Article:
ASN promotes initiatives in favour of justifying imaging examinations in France

Published on 18/11/2019 • 03:24 pm

Information notice

In France, medical applications represent the primary source of artificial exposure of the public to ionising radiation. This exposure is rising, mainly owing to the increasing number of computed tomography examinations.

Imaging examinations have proven their benefits for both diagnosis and treatment. The issue at stake however is to avoid examinations that are not really necessary or that offer no real benefit for the patients and the results of which could be obtained by other available, non-irradiating techniques.

To coincide with the International Day of Radiology on 8 November 2019, a campaign was launched in 19 European countries to make health professionals more aware of the appropriate use of medical imaging examinations. ASN is a participant in this initiative by HERCA (Heads of the European Radiological Protection Competent Authorities). On the website, it lists the resources promoting the justification and pertinence of imaging examinations in France, made available to patients and health professionals by the various institutions, learned societies and patient or user associations.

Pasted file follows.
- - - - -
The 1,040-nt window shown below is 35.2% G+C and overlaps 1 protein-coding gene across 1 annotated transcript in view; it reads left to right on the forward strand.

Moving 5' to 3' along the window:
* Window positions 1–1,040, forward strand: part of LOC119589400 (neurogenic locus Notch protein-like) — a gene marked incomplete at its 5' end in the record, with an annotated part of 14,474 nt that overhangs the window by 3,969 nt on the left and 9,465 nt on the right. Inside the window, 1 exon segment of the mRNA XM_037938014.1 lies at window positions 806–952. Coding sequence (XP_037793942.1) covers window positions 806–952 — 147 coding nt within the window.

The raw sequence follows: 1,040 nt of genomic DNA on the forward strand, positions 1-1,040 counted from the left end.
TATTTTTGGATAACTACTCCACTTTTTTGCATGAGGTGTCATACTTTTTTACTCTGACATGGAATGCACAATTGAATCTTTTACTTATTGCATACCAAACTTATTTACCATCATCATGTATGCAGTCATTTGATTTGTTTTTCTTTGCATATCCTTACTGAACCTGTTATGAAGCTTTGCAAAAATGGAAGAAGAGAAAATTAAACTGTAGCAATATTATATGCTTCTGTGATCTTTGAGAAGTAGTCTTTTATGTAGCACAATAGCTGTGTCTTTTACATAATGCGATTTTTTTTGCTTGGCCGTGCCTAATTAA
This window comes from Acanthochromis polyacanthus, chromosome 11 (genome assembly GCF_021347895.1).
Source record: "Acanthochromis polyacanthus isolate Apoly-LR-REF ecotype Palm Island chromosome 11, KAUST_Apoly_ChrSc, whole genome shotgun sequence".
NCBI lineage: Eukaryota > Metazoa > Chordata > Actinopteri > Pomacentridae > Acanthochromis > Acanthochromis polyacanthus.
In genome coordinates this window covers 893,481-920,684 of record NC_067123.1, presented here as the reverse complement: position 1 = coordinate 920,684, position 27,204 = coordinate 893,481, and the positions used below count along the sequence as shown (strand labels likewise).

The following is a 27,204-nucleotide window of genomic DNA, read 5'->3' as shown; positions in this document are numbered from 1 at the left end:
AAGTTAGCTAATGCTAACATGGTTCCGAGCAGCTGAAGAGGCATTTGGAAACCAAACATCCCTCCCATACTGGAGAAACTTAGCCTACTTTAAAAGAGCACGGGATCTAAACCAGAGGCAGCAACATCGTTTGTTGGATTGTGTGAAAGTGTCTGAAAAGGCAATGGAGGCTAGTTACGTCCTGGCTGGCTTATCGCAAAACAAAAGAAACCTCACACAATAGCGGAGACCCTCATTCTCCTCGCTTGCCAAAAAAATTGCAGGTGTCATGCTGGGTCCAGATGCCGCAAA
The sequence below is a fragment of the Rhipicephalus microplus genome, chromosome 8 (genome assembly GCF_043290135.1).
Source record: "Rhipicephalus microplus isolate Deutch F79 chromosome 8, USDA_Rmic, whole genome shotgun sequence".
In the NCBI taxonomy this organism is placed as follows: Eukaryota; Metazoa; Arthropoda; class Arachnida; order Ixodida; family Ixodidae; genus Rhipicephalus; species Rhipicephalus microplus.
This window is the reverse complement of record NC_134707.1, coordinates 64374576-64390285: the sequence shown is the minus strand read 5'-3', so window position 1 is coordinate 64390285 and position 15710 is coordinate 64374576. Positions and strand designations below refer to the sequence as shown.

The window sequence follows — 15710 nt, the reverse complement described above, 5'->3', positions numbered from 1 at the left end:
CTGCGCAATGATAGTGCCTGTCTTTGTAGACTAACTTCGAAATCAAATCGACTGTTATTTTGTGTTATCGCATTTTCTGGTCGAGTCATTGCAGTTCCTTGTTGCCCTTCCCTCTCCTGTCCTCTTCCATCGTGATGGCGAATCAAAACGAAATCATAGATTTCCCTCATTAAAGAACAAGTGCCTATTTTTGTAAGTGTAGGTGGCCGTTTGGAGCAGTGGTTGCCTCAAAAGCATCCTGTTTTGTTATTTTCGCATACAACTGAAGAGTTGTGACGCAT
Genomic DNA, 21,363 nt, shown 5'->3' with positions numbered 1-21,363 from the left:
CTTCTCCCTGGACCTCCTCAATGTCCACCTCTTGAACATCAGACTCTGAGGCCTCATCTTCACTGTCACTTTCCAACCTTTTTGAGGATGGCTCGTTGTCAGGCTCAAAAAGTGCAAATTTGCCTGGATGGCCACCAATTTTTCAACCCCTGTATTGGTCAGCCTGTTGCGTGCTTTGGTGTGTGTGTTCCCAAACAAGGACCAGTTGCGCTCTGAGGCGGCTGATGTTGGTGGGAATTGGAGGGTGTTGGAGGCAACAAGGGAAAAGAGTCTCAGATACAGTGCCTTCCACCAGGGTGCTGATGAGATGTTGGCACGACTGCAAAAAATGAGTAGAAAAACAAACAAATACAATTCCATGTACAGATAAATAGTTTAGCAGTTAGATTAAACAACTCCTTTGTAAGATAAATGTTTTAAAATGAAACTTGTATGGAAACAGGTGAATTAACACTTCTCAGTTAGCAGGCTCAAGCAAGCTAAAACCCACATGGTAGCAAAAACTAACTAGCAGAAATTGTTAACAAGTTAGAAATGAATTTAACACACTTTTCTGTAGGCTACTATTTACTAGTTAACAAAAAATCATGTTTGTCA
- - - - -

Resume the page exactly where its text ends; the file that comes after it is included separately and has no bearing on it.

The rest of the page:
Justification lies at the heart of each of the two action plans to control the doses delivered to patients during medical imaging, which were drawn up by ASN in 2011 and 2018, in consultation with the departments of the Ministry for Solidarity and Health and with the health professionals. As the first principle of radiation protection enshrined in the Public Health Code, justification aims to ensure that the patient derives benefit from the examination, as compared with the risks inherent in exposure to ionising radiation. It is similar to the medical notion of pertinence, which aims to carry out "the right procedure for the right patient, at the right time”, taking account of the trade-off between benefits and risks.


HERCA is a voluntary association in which the heads of radiation protection authorities work together in order to identify common issues and propose practical solutions for these issues. HERCA’s current fields of activity include medical and veterinary applications, emergency preparedness and response, radon and naturally occurring radioactive materials as well as research and industrial sources and practices. HERCA brings together 56 radiation protection Authorities from 32 European countries.

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Date of last update : 18/11/2019